High-Intensity Focused Ultrasound Attenuates Neural Responses of Sciatic Nerves Isolated from Normal or Neuropathic Rats

Yee Fun Lee, Chou-Ching Lin, Jung Sung Cheng, Gin Shin Chen

Research output: Contribution to journalArticle

13 Citations (Scopus)

Abstract

Patients with diabetic neuropathy often have neuropathic pain. The purpose of our work was to investigate the effects of high-intensity focused ultrasound (HIFU) on the conduction block of normal and neuropathic nerves for soothing pain. Adult male Sprague-Dawley rats were used, and diabetes was induced by streptozotocin injection. Diabetic neuropathy was evaluated with animal behavior tests. Sciatic nerves of both control and neuropathic rats were dissected from the starting point of the sciatic nerve to the point where the sural nerve ends near the ankle. The nerves were stored in Ringer's solution. The invitro nerve was placed on a self-developed experimental platform for HIFU exposure. Stimulation and recording of the compound action potentials (CAPs) and sensory action potentials (SAPs) were performed. Control and neuropathic nerves exposed or not exposed to HIFU were submitted to histologic analysis. For the control and neuropathic nerves, suppression of CAPs and SAPs started 2min post-HIFU treatment. Maximum suppression of SAPs was 34.4±3.2% for the control rats and 11.6±2.0% and 9.8±3.0% for rats 4wk post-injection and 8wk post-injection, respectively. Time to full recovery was 25, 70 and 80min, respectively. Histologic analysis revealed that the nerves in which CAPs and SAPs did not fully recover were damaged thermally or mechanically by HIFU. It is feasible to reversibly block nerves with appropriate HIFU treatment. Diabetic nerves were less suppressed by HIFU and were more vulnerable to permanent damage.

Original languageEnglish
Pages (from-to)132-142
Number of pages11
JournalUltrasound in Medicine and Biology
Volume41
Issue number1
DOIs
Publication statusPublished - 2015 Jan 1

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nerves
Sciatic Nerve
Action Potentials
rats
Neuralgia
Diabetic Neuropathies
Injections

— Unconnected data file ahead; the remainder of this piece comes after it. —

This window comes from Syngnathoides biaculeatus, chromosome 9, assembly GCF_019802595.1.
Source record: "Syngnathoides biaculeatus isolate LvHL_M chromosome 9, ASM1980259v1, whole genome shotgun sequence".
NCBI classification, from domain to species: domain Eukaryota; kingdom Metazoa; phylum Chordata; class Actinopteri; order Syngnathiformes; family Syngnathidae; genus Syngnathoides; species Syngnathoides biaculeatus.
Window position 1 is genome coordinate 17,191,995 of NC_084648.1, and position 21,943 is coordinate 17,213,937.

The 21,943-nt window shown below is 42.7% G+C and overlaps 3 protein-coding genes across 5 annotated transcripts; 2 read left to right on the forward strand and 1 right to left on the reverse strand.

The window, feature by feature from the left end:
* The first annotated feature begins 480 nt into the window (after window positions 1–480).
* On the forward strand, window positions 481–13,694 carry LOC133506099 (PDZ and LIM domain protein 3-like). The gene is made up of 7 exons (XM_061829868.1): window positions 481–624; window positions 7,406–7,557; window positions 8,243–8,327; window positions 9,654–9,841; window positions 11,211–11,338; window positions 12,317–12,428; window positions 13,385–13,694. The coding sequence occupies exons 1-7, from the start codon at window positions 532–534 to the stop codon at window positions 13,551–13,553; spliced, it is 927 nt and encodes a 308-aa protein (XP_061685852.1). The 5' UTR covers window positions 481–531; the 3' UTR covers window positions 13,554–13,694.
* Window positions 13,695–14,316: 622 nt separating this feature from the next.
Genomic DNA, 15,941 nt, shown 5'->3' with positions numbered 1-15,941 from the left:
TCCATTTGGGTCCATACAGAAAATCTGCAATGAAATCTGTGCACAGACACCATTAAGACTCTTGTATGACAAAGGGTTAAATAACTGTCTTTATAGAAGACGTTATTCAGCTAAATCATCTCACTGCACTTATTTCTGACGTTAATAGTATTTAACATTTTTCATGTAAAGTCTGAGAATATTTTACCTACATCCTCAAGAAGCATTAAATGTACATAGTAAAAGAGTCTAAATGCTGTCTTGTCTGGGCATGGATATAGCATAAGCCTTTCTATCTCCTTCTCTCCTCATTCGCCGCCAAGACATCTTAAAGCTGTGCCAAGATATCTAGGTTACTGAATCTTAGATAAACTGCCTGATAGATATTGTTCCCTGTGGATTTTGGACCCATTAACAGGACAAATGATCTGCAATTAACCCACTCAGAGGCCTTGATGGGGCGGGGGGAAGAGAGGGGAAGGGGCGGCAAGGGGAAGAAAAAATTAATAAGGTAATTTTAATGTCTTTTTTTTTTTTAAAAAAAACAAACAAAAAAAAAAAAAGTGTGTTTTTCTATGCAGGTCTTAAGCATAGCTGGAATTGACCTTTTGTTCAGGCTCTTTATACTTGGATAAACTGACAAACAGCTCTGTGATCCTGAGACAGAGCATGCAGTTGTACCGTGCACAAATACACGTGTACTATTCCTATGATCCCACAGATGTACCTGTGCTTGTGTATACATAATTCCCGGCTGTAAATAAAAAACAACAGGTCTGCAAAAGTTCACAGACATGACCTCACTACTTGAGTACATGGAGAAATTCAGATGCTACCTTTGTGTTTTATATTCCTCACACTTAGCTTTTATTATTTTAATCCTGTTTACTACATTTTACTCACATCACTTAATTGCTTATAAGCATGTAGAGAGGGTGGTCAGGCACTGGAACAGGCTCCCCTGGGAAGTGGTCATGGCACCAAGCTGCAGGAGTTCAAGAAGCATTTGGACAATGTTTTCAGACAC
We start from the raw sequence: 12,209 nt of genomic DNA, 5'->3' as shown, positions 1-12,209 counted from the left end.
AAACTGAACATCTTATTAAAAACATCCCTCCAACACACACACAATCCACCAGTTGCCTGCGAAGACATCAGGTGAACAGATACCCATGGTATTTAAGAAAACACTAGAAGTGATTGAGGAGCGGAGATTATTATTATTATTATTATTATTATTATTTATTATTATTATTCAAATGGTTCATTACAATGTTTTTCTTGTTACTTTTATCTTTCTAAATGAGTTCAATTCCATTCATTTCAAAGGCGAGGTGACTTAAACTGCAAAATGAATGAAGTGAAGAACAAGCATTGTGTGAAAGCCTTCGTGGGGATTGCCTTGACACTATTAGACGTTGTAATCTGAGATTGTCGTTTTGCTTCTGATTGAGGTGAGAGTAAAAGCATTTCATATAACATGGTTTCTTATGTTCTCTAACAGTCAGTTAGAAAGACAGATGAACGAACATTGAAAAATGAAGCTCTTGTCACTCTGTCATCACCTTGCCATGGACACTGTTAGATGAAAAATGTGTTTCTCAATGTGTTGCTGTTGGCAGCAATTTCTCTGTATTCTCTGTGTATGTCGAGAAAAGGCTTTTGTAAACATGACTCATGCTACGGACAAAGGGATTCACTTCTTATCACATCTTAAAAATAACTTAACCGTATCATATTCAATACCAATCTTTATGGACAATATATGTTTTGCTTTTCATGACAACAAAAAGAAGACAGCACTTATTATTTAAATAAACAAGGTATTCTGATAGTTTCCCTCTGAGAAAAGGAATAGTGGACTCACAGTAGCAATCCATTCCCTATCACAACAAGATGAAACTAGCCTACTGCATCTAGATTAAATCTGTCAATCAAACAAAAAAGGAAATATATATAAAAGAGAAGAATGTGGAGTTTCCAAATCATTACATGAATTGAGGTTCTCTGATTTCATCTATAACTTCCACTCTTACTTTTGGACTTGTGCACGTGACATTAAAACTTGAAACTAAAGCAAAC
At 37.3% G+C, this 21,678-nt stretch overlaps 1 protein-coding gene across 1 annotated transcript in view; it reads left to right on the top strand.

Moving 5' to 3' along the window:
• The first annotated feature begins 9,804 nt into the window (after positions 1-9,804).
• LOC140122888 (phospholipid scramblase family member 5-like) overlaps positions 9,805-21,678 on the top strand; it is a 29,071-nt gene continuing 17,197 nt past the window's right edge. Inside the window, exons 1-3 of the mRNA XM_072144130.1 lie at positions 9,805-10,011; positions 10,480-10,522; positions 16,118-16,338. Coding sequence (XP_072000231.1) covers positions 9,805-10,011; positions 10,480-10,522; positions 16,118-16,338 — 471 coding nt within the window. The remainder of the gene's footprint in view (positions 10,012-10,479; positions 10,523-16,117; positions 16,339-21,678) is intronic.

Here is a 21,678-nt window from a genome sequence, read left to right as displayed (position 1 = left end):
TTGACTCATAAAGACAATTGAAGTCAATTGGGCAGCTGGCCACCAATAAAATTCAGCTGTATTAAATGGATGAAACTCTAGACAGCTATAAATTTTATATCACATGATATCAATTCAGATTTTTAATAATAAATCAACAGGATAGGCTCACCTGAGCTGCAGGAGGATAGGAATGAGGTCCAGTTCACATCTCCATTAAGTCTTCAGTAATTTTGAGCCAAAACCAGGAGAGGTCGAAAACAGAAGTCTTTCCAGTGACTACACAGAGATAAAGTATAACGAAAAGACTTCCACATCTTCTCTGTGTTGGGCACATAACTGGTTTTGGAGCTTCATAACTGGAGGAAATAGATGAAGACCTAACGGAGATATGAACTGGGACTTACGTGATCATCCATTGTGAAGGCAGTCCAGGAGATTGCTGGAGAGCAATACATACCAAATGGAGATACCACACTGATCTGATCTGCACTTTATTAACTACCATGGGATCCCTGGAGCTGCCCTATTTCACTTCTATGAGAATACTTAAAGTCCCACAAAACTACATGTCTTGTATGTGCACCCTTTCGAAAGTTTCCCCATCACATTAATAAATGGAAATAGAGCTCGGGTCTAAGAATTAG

pain
injection
Sural Nerve
Animal Behavior
Nerve Block
Streptozocin
Ankle
retarding
Sprague Dawley Rats
stimulation
animals
Therapeutics
platforms

All Science Journal Classification (ASJC) codes

  • Biophysics
  • Radiological and Ultrasound Technology
  • Acoustics and Ultrasonics

Cite this

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title = "High-Intensity Focused Ultrasound Attenuates Neural Responses of Sciatic Nerves Isolated from Normal or Neuropathic Rats",
abstract = "Patients with diabetic neuropathy often have neuropathic pain. The purpose of our work was to investigate the effects of high-intensity focused ultrasound (HIFU) on the conduction block of normal and neuropathic nerves for soothing pain. Adult male Sprague-Dawley rats were used, and diabetes was induced by streptozotocin injection. Diabetic neuropathy was evaluated with animal behavior tests. Sciatic nerves of both control and neuropathic rats were dissected from the starting point of the sciatic nerve to the point where the sural nerve ends near the ankle. The nerves were stored in Ringer's solution. The invitro nerve was placed on a self-developed experimental platform for HIFU exposure. Stimulation and recording of the compound action potentials (CAPs) and sensory action potentials (SAPs) were performed. Control and neuropathic nerves exposed or not exposed to HIFU were submitted to histologic analysis. For the control and neuropathic nerves, suppression of CAPs and SAPs started 2min post-HIFU treatment. Maximum suppression of SAPs was 34.4±3.2{\%} for the control rats and 11.6±2.0{\%} and 9.8±3.0{\%} for rats 4wk post-injection and 8wk post-injection, respectively. Time to full recovery was 25, 70 and 80min, respectively. Histologic analysis revealed that the nerves in which CAPs and SAPs did not fully recover were damaged thermally or mechanically by HIFU. It is feasible to reversibly block nerves with appropriate HIFU treatment. Diabetic nerves were less suppressed by HIFU and were more vulnerable to permanent damage.",
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High-Intensity Focused Ultrasound Attenuates Neural Responses of Sciatic Nerves Isolated from Normal or Neuropathic Rats. / Lee, Yee Fun; Lin, Chou-Ching; Cheng, Jung Sung; Chen, Gin Shin.

In: Ultrasound in Medicine and Biology, Vol. 41, No. 1, 01.01.2015, p. 132-142.

Research output: Contribution to journalArticle

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